Like the rest of the world, filmmaker and deep sea explorer James Cameron has been closely monitoring the story of OceanGate’s tourist submersible, Titan, which lost contact with the surface during a dive to the final resting place of the RMS Titanic. It’s a site that Cameron knows well, having visited the remains of the ship multiple times in the quarter century since directing his 1997 blockbuster about the doomed passenger liner. Appearing on ABC News in the wake of the Coast Guard’s announcement that the five passengers aboard the Titan likely perished following a “catastrophic implosion,” Cameron remarked on the “surreal” nature of this latest tragedy.
“I’m struck by the similarity of the Titanic disaster itself,” the director noted, referring to the reports that many experts in the deep sea submergence community warned OceanGate about its vessel. “The captain was repeatedly warned about ice ahead of his ship and yet he steamed at full speed into an ice field on a moonless night and many people died as a result.
“For a very similar tragedy where warnings went unheeded to take place at the same exact site… I think is just astonishing,” Cameron continued, paying a personal tribute to one of the passengers, 77-year-old French explorer Paul-Henri Nargeolet. “I’ve known PH for 25 years,” the director said. “For him to have died tragically in this way is almost impossible for me to process.”
Cameron has been an active member of the deep sea submergence community since the early 2000s. His 2003 documentary, Ghosts of the Abyss, depicted his expedition to the remains of the Titanic and its 2005 follow-up, Aliens of the Deep, showcased the life that exists at the ocean’s deeper depths. In 2012, Cameron piloted the Deepsea Challenger into the Challenger Deep — the deepest known part of the seabed.
“I’ve been down [to the Titanic] many times,” Cameron told ABC News, placing his total number of dives to the site at 33. “I actually calculated [that] I’ve spent more time on the ship than the captain did back in the day.”
But Cameron also stressed that he places an enormous value on understanding the science behind his passion. “I designed and built a sub to go to the deepest place in the ocean — three times deeper than Titanic,” he said, referring to the Deepsea Challenger. “So I understand the engineering problems associated with building this type of vehicle and all the safety protocols you have to go through.”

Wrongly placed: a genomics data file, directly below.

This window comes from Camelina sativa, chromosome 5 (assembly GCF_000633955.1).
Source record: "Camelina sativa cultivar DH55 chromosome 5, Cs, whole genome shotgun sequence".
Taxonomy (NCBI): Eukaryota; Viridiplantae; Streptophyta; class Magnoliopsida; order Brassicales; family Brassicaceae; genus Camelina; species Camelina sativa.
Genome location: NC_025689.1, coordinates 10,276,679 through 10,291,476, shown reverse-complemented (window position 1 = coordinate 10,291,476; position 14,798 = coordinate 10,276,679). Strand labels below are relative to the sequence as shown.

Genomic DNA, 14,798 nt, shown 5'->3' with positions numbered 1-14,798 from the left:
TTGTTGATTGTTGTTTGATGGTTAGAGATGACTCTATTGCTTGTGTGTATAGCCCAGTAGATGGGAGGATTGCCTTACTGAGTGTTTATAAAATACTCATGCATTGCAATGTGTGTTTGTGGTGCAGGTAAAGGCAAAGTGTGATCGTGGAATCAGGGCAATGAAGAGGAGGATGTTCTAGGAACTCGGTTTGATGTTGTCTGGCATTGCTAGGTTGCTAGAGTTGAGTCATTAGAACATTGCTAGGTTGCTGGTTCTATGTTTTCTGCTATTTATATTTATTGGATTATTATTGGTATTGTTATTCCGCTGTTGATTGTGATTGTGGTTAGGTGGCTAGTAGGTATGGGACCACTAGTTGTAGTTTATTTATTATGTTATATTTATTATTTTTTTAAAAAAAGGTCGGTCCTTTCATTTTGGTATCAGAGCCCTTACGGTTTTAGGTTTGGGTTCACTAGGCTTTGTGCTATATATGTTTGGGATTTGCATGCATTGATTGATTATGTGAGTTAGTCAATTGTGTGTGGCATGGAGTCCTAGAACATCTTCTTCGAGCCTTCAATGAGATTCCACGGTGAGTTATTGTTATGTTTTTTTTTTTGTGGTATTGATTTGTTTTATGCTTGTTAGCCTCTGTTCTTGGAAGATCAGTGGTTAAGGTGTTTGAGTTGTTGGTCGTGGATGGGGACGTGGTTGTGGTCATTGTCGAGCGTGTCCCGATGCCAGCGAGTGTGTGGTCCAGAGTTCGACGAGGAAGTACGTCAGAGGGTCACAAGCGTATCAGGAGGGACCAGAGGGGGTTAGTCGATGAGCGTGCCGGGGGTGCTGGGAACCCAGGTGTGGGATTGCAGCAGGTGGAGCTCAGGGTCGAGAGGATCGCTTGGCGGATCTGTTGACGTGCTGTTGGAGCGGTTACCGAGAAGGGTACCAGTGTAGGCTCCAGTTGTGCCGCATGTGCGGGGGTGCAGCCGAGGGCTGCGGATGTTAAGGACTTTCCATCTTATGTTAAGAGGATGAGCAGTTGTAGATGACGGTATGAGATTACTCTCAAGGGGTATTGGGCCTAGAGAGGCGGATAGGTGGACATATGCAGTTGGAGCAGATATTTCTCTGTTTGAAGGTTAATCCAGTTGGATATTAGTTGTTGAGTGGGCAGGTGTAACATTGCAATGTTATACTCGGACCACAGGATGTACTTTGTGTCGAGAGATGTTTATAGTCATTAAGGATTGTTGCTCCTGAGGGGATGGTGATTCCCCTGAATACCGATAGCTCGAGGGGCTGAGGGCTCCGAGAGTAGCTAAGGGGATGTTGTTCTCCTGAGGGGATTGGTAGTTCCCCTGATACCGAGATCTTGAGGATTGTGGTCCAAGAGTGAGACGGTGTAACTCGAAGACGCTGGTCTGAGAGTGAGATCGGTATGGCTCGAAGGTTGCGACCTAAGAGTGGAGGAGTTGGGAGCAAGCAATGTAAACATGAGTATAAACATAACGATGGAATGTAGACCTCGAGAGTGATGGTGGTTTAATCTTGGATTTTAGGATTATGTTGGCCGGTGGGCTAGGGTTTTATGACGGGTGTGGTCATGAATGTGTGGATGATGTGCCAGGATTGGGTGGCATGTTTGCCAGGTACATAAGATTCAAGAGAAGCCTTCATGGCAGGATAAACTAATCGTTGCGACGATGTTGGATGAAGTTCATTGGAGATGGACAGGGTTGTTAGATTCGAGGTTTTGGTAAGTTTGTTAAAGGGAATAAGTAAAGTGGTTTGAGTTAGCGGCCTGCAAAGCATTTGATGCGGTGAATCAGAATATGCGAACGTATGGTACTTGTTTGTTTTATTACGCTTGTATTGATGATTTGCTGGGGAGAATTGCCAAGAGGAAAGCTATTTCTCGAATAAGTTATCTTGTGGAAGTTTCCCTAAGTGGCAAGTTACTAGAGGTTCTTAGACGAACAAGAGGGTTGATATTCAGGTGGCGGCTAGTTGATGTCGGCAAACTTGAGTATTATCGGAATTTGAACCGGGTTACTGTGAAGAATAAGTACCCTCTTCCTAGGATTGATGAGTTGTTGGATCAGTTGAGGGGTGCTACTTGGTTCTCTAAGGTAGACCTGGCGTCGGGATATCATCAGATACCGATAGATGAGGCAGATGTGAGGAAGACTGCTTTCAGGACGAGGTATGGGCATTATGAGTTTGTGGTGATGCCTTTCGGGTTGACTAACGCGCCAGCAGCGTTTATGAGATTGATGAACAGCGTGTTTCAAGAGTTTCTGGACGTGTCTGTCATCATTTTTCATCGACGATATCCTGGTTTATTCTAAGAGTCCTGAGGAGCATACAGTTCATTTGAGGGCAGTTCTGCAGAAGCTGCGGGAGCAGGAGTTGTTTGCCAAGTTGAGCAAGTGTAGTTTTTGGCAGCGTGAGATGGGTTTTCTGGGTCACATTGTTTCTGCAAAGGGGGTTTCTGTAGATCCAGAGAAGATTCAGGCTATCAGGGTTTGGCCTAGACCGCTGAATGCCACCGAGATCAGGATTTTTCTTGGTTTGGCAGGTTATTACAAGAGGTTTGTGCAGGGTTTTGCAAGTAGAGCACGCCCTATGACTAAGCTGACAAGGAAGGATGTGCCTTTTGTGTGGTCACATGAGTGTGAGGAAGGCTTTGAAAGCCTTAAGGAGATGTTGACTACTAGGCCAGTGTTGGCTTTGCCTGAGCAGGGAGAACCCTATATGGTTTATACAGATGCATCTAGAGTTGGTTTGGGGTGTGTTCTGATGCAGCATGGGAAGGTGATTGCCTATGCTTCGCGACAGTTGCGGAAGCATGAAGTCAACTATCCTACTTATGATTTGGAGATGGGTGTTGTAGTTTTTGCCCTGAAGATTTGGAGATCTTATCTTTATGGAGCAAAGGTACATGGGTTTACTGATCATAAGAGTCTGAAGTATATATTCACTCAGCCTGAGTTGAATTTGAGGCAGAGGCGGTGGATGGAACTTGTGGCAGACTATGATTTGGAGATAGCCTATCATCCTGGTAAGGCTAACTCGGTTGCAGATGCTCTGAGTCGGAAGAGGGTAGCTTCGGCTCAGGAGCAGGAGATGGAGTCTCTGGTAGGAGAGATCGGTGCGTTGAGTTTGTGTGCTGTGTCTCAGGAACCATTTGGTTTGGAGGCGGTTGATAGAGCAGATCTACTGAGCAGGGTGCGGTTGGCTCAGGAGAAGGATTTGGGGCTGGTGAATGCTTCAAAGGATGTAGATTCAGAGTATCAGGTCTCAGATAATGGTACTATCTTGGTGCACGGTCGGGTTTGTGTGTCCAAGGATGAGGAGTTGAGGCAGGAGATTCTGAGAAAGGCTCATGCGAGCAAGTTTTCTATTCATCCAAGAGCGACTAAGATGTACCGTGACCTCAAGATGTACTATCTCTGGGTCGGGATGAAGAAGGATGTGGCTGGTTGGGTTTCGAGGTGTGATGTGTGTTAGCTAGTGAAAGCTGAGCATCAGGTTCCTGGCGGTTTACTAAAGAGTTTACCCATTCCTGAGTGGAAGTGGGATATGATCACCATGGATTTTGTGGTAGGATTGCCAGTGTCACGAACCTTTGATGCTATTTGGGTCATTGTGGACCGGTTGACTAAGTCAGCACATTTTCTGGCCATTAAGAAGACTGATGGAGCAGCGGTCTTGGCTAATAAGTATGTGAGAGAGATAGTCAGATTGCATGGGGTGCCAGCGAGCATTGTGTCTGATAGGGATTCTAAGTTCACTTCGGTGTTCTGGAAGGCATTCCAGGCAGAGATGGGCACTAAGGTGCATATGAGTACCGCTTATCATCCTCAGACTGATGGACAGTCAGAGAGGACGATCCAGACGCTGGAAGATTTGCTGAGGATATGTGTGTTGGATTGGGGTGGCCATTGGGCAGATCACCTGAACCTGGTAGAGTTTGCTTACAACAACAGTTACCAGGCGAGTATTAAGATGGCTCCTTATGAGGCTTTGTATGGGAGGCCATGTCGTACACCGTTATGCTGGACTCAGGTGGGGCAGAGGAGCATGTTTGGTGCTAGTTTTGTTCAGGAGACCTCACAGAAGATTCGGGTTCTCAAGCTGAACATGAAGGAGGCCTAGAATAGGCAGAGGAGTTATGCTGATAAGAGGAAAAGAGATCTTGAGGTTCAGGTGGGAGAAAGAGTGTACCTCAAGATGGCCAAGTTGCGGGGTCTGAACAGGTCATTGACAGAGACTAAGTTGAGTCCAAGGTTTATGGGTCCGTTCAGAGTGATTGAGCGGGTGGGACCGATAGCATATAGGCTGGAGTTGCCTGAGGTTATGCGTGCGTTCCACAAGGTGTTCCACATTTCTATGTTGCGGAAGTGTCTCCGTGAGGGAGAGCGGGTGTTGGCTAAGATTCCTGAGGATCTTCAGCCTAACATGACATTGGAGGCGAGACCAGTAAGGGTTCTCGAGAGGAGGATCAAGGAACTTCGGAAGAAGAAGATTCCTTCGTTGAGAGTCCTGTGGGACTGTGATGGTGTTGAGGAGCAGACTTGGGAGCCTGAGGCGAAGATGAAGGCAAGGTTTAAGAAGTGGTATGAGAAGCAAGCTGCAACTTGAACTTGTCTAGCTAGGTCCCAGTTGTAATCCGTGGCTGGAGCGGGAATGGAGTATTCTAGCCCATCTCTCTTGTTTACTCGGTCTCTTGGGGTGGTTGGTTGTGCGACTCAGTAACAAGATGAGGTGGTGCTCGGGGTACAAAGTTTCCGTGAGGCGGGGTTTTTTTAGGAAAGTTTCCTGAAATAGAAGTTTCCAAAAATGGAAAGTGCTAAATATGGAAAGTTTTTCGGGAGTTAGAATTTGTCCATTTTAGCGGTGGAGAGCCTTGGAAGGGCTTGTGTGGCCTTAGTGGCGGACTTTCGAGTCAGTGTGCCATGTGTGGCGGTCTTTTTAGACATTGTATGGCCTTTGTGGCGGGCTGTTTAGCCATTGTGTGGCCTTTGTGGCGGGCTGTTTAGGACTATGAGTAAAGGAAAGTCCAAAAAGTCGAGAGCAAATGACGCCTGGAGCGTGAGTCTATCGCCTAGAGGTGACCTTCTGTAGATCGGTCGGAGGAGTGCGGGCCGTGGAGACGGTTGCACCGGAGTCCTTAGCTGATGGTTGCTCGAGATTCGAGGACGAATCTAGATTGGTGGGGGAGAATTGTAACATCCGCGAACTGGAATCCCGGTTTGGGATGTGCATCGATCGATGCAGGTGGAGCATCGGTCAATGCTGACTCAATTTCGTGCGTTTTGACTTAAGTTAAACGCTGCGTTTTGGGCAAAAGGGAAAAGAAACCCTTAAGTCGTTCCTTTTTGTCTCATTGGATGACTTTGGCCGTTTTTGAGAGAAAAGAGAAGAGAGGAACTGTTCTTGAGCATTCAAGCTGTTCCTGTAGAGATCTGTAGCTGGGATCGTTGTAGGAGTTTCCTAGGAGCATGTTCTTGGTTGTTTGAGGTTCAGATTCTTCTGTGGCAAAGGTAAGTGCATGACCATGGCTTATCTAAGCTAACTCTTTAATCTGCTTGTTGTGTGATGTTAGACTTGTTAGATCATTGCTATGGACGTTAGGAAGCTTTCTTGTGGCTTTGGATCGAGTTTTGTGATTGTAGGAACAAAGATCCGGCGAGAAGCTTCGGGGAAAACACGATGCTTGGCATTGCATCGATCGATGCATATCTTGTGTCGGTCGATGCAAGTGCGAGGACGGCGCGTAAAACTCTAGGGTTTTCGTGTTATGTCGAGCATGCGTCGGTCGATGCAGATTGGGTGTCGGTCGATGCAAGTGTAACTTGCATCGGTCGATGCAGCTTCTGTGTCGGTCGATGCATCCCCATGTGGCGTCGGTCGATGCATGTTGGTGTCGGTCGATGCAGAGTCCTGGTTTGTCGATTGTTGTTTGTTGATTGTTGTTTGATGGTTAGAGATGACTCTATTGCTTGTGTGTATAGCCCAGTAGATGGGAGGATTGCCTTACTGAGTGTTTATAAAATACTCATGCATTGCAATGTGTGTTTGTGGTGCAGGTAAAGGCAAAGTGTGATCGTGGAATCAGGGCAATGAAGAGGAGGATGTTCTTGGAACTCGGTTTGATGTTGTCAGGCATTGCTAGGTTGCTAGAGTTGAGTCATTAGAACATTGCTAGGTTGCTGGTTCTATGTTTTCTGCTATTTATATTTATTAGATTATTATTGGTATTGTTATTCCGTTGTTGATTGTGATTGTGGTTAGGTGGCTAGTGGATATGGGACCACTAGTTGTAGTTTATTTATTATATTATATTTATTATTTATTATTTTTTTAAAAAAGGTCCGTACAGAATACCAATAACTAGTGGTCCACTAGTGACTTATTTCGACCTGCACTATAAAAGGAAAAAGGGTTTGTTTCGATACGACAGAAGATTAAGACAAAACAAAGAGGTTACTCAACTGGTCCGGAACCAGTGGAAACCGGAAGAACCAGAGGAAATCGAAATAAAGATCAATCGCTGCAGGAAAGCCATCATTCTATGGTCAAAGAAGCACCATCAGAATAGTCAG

Cameron cited the implosion that officials believe destroyed the Titan as the kind of “violent event” that’s “first and foremost” on the minds of deep sea engineers. “The pressure boundary is what they call the hull of the sub that people go inside of,” the director explained. “We spend so much time and energy on that and we use all the computerized tools available today. We worked on our sphere for our vehicle that went to the Challenger Deep for over three years just in the computer before we even made the thing. Then pressure tested it over and over.”
That attention to the smallest engineering detail is something that Cameron appeared to suggest wasn’t followed by the makers of the Titan. “Many people in the community were very concerned about this sub,” he noted. “A number of the top players in the deep submergence engineering community even wrote letters to the company, saying that what they were doing was too experimental to carry passengers and that it needed to be certified.” Indeed, in 2018 more than three dozen oceanographers and deep sea explorers penned a letter to OceanGate warning of “catastrophic” consequences due to its “experimental” approach.
According to Cameron, the “take home” message from the Titan tragedy is that deep sea submergence is a “mature art,” that is always improving provided safety is closely followed. “The certification protocols that are all over deep submergence vehicles — except this one — that carry passengers… the safety record is the gold standard, absolutely. Not only no fatalities, but also no major incidents requiring all of these assets to converge to a site. That’s the nightmare we’ve all lived with since all of us entered this field of deep exploration. We live with it in the back of our mind.”
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